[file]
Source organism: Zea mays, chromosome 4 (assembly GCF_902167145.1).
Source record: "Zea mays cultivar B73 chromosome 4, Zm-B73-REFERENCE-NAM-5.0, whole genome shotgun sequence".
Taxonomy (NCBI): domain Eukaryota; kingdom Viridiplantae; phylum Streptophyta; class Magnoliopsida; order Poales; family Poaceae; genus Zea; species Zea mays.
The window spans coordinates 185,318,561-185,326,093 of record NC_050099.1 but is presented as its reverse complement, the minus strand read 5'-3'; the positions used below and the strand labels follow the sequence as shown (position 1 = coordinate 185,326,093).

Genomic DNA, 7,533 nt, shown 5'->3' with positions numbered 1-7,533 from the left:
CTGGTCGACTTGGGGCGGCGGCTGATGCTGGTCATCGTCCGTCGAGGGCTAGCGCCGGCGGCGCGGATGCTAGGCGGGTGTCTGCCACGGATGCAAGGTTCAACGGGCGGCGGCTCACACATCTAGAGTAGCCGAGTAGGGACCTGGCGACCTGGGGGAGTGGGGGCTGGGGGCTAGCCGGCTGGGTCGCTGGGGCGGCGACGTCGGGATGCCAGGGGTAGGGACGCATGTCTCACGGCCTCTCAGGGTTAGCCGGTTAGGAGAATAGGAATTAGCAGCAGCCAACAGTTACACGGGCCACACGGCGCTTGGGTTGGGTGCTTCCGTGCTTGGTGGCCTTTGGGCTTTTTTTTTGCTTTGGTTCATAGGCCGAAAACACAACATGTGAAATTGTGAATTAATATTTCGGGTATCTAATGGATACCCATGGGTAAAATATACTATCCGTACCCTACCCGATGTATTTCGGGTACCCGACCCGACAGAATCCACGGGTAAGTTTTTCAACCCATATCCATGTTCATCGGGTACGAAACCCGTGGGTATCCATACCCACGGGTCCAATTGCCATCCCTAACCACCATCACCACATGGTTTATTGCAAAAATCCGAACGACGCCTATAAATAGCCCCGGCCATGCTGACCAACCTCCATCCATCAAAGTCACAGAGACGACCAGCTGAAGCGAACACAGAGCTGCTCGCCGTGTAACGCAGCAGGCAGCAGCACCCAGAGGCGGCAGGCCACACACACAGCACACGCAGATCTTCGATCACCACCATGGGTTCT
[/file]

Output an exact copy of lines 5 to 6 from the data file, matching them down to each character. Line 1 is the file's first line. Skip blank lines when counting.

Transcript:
Genomic DNA, 7,533 nt, shown 5'->3' with positions numbered 1-7,533 from the left:
CTGGTCGACTTGGGGCGGCGGCTGATGCTGGTCATCGTCCGTCGAGGGCTAGCGCCGGCGGCGCGGATGCTAGGCGGGTGTCTGCCACGGATGCAAGGTTCAACGGGCGGCGGCTCACACATCTAGAGTAGCCGAGTAGGGACCTGGCGACCTGGGGGAGTGGGGGCTGGGGGCTAGCCGGCTGGGTCGCTGGGGCGGCGACGTCGGGATGCCAGGGGTAGGGACGCATGTCTCACGGCCTCTCAGGGTTAGCCGGTTAGGAGAATAGGAATTAGCAGCAGCCAACAGTTACACGGGCCACACGGCGCTTGGGTTGGGTGCTTCCGTGCTTGGTGGCCTTTGGGCTTTTTTTTTGCTTTGGTTCATAGGCCGAAAACACAACATGTGAAATTGTGAATTAATATTTCGGGTATCTAATGGATACCCATGGGTAAAATATACTATCCGTACCCTACCCGATGTATTTCGGGTACCCGACCCGACAGAATCCACGGGTAAGTTTTTCAACCCATATCCATGTTCATCGGGTACGAAACCCGTGGGTATCCATACCCACGGGTCCAATTGCCATCCCTAACCACCATCACCACATGGTTTATTGCAAAAATCCGAACGACGCCTATAAATAGCCCCGGCCATGCTGACCAACCTCCATCCATCAAAGTCACAGAGACGACCAGCTGAAGCGAACACAGAGCTGCTCGCCGTGTAACGCAGCAGGCAGCAGCACCCAGAGGCGGCAGGCCACACACACAGCACACGCAGATCTTCGATCACCACCATGGGTTCT